Full article here - link here
It’s been nearly two weeks now since Apple released iOS 6.1.3 that effectively killed the evasi0n jailbreak. It had a good run though, lasting for nearly 6 weeks, through 2 iOS software updates, and jailbroke close to 20 million devices.
And it looks like that’s it for jailbreaks for a while. We had an inkling there wouldn’t be a 6.1.3 jailbreak released—it doesn’t make sense to burn exploits before iOS 7— and the evad3rs‘ pod2g just confirmed our suspicion on Twitter…
Here’s the tweet :
Again, this doesn’t really come as much of a surprise. Apple is expected to unveil the next version of iOS, presumably iOS 7, at its WWDC event, and that typically happens around mid-June. So that’s what, just over two months away?
This makes it virtually pointless for the evad3rs to update the evasi0n jailbreak tool with new exploits, as Apple would certainly patch them in iOS 7. And then you’ve burned usable exploits, which seem to be getting harder to find.
It is worth noting, however, that p0sixninja recently announced that he has discovered enough exploits to produce a new jailbreak. And although it’s very unlikely, it’s possible he could release it before Apple unveils the next version of iOS.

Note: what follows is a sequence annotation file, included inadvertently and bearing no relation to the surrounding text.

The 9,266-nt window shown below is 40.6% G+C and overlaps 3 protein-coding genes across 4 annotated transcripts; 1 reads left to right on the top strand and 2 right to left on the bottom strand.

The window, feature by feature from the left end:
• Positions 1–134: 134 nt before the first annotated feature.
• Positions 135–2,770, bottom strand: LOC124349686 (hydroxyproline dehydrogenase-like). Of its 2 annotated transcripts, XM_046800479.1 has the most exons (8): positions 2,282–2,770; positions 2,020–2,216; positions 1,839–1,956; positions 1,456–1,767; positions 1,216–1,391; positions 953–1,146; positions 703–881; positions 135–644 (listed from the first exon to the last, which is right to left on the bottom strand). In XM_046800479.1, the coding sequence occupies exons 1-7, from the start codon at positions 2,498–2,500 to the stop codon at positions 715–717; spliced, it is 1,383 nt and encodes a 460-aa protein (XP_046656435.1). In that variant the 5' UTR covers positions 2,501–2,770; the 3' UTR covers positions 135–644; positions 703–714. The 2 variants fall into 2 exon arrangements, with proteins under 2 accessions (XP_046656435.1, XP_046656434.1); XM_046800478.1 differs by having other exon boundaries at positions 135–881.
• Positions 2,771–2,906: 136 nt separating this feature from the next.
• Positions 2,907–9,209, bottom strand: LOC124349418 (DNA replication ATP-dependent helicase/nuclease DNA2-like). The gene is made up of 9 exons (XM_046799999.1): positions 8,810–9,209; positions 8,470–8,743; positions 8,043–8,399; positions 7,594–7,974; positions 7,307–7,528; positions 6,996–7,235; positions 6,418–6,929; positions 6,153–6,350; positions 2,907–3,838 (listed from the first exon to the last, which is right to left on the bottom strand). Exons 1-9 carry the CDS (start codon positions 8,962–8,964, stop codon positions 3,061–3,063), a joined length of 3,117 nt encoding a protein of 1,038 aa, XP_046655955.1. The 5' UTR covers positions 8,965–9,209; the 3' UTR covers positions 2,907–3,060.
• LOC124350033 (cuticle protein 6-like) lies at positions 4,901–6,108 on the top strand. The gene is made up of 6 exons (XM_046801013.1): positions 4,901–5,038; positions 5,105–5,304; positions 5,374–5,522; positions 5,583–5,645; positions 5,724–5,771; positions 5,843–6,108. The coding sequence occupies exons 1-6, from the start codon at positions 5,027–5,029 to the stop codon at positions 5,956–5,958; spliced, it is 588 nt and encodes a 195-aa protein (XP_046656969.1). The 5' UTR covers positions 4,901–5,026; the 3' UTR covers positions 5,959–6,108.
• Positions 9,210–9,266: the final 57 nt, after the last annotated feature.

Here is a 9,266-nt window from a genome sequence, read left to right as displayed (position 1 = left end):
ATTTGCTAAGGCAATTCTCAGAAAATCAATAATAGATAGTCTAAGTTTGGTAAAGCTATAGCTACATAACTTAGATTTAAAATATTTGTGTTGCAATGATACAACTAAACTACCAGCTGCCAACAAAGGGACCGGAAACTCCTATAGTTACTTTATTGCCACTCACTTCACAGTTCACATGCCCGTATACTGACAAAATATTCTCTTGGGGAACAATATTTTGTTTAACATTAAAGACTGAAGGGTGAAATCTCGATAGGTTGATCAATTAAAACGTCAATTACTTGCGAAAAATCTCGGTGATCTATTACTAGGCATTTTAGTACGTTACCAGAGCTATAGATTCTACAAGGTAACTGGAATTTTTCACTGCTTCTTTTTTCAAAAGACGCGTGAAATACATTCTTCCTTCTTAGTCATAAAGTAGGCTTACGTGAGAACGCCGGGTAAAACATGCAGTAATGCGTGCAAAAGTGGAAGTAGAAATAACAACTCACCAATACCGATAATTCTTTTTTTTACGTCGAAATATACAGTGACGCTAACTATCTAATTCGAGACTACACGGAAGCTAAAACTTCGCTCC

But my money is on us not seeing a new jailbreak until late-summer, or even the fall. So [obviously] you’ll want to stay away from iOS 6.1.3, and any future iOS 6.x updates.
Source : http://www.idownload...rm-no-6-1-3-jb/
Check out the tweet:
But don’t worry, p0sixninja says that the evad3rs haven’t gone anywhere. He’s just discovered the exploits on his own.
Think of how a cat, when dropped, can twist its body to land on its paws. Now think of your iPhone falling. Makes you cringe, just thinking of the finely-crafted case and display biting the sidewalk or floor. Enter Apple, taking a lesson from felines and wrapping it in some futuristic technology for a patent designed to protect your iDevice from falls.